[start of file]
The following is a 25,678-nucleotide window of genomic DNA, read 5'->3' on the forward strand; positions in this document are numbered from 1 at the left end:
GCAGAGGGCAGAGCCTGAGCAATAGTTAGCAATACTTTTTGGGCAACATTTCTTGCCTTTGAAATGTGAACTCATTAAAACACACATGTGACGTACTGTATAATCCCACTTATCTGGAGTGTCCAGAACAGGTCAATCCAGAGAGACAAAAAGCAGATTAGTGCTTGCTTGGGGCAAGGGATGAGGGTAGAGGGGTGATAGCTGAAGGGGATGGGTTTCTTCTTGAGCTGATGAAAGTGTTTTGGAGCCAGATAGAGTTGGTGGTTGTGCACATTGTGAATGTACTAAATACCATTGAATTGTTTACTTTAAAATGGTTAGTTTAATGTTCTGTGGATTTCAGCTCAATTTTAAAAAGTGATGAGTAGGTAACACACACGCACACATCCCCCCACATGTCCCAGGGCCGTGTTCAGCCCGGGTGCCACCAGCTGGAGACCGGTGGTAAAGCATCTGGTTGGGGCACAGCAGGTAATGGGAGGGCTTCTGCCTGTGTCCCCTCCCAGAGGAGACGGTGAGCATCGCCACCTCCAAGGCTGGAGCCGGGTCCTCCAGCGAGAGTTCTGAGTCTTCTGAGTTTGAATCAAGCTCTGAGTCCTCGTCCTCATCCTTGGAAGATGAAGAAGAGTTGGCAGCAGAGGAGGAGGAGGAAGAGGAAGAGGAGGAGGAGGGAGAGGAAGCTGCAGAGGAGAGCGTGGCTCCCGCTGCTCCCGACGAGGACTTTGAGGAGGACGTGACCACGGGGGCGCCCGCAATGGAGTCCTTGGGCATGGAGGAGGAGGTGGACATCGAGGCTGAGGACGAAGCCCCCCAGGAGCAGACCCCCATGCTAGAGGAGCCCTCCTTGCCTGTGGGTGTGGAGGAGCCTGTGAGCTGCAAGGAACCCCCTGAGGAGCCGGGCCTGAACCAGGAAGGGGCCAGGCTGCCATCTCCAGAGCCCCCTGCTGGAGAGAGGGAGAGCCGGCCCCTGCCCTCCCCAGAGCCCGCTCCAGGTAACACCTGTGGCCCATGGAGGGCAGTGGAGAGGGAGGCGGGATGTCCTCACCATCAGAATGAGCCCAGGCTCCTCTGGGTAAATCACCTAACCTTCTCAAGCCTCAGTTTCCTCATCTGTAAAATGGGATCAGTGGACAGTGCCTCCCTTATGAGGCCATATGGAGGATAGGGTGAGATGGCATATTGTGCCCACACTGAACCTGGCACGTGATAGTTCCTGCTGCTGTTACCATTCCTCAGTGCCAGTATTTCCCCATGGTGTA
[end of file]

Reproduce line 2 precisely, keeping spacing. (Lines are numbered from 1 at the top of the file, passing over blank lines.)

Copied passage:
GCAGAGGGCAGAGCCTGAGCAATAGTTAGCAATACTTTTTGGGCAACATTTCTTGCCTTTGAAATGTGAACTCATTAAAACACACATGTGACGTACTGTATAATCCCACTTATCTGGAGTGTCCAGAACAGGTCAATCCAGAGAGACAAAAAGCAGATTAGTGCTTGCTTGGGGCAAGGGATGAGGGTAGAGGGGTGATAGCTGAAGGGGATGGGTTTCTTCTTGAGCTGATGAAAGTGTTTTGGAGCCAGATAGAGTTGGTGGTTGTGCACATTGTGAATGTACTAAATACCATTGAATTGTTTACTTTAAAATGGTTAGTTTAATGTTCTGTGGATTTCAGCTCAATTTTAAAAAGTGATGAGTAGGTAACACACACGCACACATCCCCCCACATGTCCCAGGGCCGTGTTCAGCCCGGGTGCCACCAGCTGGAGACCGGTGGTAAAGCATCTGGTTGGGGCACAGCAGGTAATGGGAGGGCTTCTGCCTGTGTCCCCTCCCAGAGGAGACGGTGAGCATCGCCACCTCCAAGGCTGGAGCCGGGTCCTCCAGCGAGAGTTCTGAGTCTTCTGAGTTTGAATCAAGCTCTGAGTCCTCGTCCTCATCCTTGGAAGATGAAGAAGAGTTGGCAGCAGAGGAGGAGGAGGAAGAGGAAGAGGAGGAGGAGGGAGAGGAAGCTGCAGAGGAGAGCGTGGCTCCCGCTGCTCCCGACGAGGACTTTGAGGAGGACGTGACCACGGGGGCGCCCGCAATGGAGTCCTTGGGCATGGAGGAGGAGGTGGACATCGAGGCTGAGGACGAAGCCCCCCAGGAGCAGACCCCCATGCTAGAGGAGCCCTCCTTGCCTGTGGGTGTGGAGGAGCCTGTGAGCTGCAAGGAACCCCCTGAGGAGCCGGGCCTGAACCAGGAAGGGGCCAGGCTGCCATCTCCAGAGCCCCCTGCTGGAGAGAGGGAGAGCCGGCCCCTGCCCTCCCCAGAGCCCGCTCCAGGTAACACCTGTGGCCCATGGAGGGCAGTGGAGAGGGAGGCGGGATGTCCTCACCATCAGAATGAGCCCAGGCTCCTCTGGGTAAATCACCTAACCTTCTCAAGCCTCAGTTTCCTCATCTGTAAAATGGGATCAGTGGACAGTGCCTCCCTTATGAGGCCATATGGAGGATAGGGTGAGATGGCATATTGTGCCCACACTGAACCTGGCACGTGATAGTTCCTGCTGCTGTTACCATTCCTCAGTGCCAGTATTTCCCCATGGTGTA